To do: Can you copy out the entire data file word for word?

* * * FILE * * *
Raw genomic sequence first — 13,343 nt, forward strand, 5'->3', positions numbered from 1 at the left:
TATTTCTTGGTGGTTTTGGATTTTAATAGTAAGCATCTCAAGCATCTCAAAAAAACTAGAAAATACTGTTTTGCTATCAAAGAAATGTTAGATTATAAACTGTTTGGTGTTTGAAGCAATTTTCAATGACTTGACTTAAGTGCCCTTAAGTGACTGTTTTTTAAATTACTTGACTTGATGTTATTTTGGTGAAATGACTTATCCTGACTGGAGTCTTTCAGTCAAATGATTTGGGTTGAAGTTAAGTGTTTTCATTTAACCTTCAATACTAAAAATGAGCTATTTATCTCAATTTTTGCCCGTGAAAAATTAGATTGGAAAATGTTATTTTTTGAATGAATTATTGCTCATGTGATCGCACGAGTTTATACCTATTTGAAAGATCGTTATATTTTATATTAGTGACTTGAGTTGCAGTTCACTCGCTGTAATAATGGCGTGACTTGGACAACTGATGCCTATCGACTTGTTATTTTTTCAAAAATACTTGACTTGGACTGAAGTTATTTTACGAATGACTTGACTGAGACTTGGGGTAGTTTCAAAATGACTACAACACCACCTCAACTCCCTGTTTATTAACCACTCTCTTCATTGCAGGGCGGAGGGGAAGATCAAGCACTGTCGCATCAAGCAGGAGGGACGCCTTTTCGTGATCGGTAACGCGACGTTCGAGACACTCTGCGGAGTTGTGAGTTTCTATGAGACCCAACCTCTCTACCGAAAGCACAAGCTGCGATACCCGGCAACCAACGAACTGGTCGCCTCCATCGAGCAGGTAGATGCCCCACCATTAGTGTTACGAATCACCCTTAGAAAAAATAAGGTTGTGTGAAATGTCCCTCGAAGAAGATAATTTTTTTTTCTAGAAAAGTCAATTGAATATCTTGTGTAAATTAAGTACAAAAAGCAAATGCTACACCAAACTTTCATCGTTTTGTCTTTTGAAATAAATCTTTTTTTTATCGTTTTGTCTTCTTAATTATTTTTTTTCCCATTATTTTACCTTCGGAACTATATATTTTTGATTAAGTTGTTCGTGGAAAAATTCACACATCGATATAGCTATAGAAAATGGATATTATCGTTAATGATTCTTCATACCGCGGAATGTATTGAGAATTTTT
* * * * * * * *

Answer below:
Raw genomic sequence first — 13,343 nt, forward strand, 5'->3', positions numbered from 1 at the left:
TATTTCTTGGTGGTTTTGGATTTTAATAGTAAGCATCTCAAGCATCTCAAAAAAACTAGAAAATACTGTTTTGCTATCAAAGAAATGTTAGATTATAAACTGTTTGGTGTTTGAAGCAATTTTCAATGACTTGACTTAAGTGCCCTTAAGTGACTGTTTTTTAAATTACTTGACTTGATGTTATTTTGGTGAAATGACTTATCCTGACTGGAGTCTTTCAGTCAAATGATTTGGGTTGAAGTTAAGTGTTTTCATTTAACCTTCAATACTAAAAATGAGCTATTTATCTCAATTTTTGCCCGTGAAAAATTAGATTGGAAAATGTTATTTTTTGAATGAATTATTGCTCATGTGATCGCACGAGTTTATACCTATTTGAAAGATCGTTATATTTTATATTAGTGACTTGAGTTGCAGTTCACTCGCTGTAATAATGGCGTGACTTGGACAACTGATGCCTATCGACTTGTTATTTTTTCAAAAATACTTGACTTGGACTGAAGTTATTTTACGAATGACTTGACTGAGACTTGGGGTAGTTTCAAAATGACTACAACACCACCTCAACTCCCTGTTTATTAACCACTCTCTTCATTGCAGGGCGGAGGGGAAGATCAAGCACTGTCGCATCAAGCAGGAGGGACGCCTTTTCGTGATCGGTAACGCGACGTTCGAGACACTCTGCGGAGTTGTGAGTTTCTATGAGACCCAACCTCTCTACCGAAAGCACAAGCTGCGATACCCGGCAACCAACGAACTGGTCGCCTCCATCGAGCAGGTAGATGCCCCACCATTAGTGTTACGAATCACCCTTAGAAAAAATAAGGTTGTGTGAAATGTCCCTCGAAGAAGATAATTTTTTTTTCTAGAAAAGTCAATTGAATATCTTGTGTAAATTAAGTACAAAAAGCAAATGCTACACCAAACTTTCATCGTTTTGTCTTTTGAAATAAATCTTTTTTTTATCGTTTTGTCTTCTTAATTATTTTTTTTCCCATTATTTTACCTTCGGAACTATATATTTTTGATTAAGTTGTTCGTGGAAAAATTCACACATCGATATAGCTATAGAAAATGGATATTATCGTTAATGATTCTTCATACCGCGGAATGTATTGAGAATTTTT